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Mocha Island

Pre-Columbian Contact on the Chilean Coast


Mocha Island, Chile

Mocha Island, Chile


Mocha Island is a small (13x5.5 kilometers) island located 35 km from the southern coast of the Arauco region of south central Chile. Archaeological research on the island suggests that it was first occupied about 5,000 years ago, and that a permanent settlement was formed about 1500 years ago. Mocha Island is located within the region traditionally occupied by the Mapuche, a pre-Hispanic culture located in central-south Chile, Argentina and Patagonia.

After investigations at the site of El Arenal-1 in Chile identified precontact chicken remains, a search for faunal material in museums throughout Chile was undertaken to discover whether additional chicken bones or those of the Pacific rat existed. Although no additional rat or chicken bones were discovered, a small human skeletal assemblage was discovered at the Concepcion Museum on Mocha Island, only 100 km from El Arenal-1.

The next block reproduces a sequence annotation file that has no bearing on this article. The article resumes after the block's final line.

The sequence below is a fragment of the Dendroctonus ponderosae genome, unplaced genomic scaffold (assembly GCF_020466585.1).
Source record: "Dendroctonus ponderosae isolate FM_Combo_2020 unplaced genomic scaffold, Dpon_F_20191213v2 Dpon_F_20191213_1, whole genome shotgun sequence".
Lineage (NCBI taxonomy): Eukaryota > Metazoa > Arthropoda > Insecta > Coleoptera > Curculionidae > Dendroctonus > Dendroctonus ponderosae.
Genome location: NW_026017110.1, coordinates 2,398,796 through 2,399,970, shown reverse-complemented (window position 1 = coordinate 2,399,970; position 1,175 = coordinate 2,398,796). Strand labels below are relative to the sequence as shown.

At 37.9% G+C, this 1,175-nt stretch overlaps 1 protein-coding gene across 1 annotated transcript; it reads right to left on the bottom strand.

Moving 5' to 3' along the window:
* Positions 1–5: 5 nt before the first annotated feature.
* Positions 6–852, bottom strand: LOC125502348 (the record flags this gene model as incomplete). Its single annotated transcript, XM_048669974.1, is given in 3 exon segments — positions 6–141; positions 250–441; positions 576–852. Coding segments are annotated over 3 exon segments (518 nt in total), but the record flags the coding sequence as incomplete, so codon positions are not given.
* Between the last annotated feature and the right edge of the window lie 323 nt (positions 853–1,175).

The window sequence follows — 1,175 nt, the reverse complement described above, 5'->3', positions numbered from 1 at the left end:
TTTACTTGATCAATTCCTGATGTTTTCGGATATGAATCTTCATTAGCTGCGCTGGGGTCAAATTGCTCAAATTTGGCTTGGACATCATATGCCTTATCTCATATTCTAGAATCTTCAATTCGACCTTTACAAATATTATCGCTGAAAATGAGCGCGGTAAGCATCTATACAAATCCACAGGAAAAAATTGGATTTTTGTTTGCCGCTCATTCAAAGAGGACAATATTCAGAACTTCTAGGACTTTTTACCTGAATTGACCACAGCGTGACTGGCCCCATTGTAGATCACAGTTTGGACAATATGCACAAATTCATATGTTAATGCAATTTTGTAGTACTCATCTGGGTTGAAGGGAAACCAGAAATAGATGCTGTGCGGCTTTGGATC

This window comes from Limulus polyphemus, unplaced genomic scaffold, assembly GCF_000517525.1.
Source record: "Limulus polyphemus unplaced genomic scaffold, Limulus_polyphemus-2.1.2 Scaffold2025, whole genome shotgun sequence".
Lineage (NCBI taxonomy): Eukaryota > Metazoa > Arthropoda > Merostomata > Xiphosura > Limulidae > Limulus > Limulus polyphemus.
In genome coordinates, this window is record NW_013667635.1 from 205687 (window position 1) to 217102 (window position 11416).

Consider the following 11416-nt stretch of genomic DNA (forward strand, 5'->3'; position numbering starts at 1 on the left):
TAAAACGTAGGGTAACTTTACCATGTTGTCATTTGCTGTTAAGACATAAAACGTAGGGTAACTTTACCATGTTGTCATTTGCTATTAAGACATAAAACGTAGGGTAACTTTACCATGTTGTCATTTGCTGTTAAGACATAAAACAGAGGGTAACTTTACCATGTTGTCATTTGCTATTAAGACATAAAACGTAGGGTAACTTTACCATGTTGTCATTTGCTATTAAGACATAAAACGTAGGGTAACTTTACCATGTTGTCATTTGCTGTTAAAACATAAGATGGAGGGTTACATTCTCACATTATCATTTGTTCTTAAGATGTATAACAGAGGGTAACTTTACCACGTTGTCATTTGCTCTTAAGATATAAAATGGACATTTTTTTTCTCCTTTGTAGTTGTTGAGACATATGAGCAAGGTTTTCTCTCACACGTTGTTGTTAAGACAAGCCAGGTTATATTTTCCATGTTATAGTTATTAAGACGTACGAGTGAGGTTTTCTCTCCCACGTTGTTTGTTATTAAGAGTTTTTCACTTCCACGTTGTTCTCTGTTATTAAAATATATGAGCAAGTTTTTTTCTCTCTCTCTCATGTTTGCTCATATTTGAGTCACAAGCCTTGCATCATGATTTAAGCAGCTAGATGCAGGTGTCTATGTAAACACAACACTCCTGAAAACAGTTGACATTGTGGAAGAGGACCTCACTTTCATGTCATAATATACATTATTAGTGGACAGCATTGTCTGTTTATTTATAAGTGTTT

Among the human remains were six complete adult crania—human skulls—three of which were identified as having some Polynesian ancestry, based on physical attributes including a pentagonal skull form and rocker-shaped mandibles. Although little information regarding the context or dating of the skeletal material, artifacts stored with one of the Polynesian skeletons are associated with El Vergel complex (1000-1500 AD), that of El Arenal-1.

Sources and Further Information

Matisoo-Smith EA, and Ramirez J-M. 2009. Human Skeletal Evidence of Polynesian Presence in South America? Metric Analyses of Six Crania from Mocha Island, Chile. Journal of Pacific Archaeology 1(1):76-88.

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